Sunday, July 11, 2010

Democracy in trouble

Washington Post
July 6, 2010

A riot of golden curlicues embellished the theater boxes; in the plush velvet seats below, ambassadors in saris crowded against activists in crumpled suits. It was standing-room only on Saturday for Hillary Clinton's speech at the 10th anniversary meeting of the Community of Democracies, and the American secretary of state had the crowd behind her. First she paid compliments to her predecessor Madeleine Albright, who co-founded the organization a decade ago with Poland's then-foreign minister, Bronislaw Geremek.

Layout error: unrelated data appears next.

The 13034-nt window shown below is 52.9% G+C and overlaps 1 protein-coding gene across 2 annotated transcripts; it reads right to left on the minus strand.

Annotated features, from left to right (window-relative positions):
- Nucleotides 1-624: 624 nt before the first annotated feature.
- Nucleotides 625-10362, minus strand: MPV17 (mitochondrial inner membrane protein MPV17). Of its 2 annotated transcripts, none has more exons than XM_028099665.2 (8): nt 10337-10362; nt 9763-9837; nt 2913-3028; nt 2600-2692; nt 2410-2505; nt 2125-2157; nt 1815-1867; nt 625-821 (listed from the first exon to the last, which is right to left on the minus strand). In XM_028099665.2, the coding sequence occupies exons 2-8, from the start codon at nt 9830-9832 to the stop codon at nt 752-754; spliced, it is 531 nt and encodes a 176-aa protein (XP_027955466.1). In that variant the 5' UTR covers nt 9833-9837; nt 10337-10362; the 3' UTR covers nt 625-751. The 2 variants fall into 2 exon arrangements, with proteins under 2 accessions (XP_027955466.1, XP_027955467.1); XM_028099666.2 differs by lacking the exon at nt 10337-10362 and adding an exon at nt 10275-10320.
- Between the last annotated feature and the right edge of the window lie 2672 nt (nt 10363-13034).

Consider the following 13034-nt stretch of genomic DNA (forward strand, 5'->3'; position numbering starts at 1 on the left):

Then she spoke not about democracy, exactly, but about civil society, those "activists, organizations, congregations, writers and reporters that work though peaceful means to encourage governments to do better." Civil society, along with representative government and well-functioning markets, she said, "undergirds both democratic governance and broad-based prosperity." Yet civil society is under threat, and she mentioned activists in prison in many countries, including some that call themselves democracies: Egypt, China, Burma and Zimbabwe.